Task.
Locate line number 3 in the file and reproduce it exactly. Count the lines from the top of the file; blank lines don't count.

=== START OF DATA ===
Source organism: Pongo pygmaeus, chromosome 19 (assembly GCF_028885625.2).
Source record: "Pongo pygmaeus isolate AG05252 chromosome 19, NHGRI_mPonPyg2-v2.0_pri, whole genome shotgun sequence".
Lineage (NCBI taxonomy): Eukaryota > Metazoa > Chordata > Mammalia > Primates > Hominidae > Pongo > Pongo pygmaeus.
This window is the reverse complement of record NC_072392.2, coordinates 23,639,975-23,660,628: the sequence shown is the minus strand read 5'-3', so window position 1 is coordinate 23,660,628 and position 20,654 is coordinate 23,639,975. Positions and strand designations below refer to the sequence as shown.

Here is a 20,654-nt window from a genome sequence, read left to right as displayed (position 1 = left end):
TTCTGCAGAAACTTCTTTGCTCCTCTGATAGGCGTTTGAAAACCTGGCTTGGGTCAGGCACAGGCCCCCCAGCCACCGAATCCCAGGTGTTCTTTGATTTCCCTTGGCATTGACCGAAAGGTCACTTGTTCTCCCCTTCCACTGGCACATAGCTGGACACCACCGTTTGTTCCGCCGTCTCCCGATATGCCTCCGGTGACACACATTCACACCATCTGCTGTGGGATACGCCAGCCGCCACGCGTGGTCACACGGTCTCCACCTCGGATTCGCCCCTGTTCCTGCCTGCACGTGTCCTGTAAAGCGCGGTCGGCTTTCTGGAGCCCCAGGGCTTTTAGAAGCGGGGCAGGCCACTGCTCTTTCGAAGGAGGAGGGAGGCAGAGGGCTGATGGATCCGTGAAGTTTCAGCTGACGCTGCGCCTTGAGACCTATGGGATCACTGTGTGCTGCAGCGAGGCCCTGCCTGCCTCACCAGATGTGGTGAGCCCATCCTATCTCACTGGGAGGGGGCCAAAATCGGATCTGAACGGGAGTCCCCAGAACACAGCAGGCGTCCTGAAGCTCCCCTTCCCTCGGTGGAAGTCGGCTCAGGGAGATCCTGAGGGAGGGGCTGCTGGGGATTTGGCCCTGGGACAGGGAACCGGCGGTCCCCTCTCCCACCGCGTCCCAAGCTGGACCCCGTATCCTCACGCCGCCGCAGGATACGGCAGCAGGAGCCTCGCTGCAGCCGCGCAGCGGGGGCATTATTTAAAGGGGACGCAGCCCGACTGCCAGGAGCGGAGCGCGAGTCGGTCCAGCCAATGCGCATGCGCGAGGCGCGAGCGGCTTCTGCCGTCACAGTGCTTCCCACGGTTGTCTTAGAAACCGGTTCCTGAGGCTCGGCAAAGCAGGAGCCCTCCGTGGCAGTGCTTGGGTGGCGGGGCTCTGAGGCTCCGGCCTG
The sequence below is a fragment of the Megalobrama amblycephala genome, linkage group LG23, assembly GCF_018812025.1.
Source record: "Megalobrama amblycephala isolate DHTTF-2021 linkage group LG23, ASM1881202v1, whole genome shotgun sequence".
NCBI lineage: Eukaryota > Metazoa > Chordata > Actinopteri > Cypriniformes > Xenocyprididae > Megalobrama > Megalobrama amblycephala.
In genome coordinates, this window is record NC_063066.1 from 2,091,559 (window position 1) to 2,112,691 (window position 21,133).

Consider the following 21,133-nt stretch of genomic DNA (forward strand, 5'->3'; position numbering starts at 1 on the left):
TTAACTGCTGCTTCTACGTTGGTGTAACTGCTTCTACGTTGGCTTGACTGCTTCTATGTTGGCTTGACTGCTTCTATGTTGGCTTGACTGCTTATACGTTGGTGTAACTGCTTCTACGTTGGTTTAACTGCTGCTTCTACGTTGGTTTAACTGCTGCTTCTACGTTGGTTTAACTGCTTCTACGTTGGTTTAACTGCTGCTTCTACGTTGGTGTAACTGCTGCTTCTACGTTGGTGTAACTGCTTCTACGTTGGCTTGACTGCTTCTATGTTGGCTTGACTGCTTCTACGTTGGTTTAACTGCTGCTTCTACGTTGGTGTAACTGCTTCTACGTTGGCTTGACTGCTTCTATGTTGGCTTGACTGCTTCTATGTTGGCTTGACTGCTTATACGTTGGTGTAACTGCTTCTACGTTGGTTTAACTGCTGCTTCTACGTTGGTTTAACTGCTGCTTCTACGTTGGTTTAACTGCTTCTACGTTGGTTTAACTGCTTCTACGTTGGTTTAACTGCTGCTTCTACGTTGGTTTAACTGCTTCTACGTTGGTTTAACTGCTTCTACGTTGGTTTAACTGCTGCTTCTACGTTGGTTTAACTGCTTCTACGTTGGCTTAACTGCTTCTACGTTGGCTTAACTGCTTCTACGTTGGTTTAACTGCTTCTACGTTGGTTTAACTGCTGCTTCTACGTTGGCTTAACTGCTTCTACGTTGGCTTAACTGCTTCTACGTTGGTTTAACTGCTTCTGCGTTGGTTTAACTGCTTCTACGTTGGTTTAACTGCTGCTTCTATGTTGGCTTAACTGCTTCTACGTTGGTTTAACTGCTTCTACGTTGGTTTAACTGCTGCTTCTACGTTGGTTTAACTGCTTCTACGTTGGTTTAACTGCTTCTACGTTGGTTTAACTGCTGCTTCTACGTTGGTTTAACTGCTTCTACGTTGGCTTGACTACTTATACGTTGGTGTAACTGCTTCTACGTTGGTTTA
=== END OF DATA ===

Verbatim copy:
Lineage (NCBI taxonomy): Eukaryota > Metazoa > Chordata > Mammalia > Primates > Hominidae > Pongo > Pongo pygmaeus.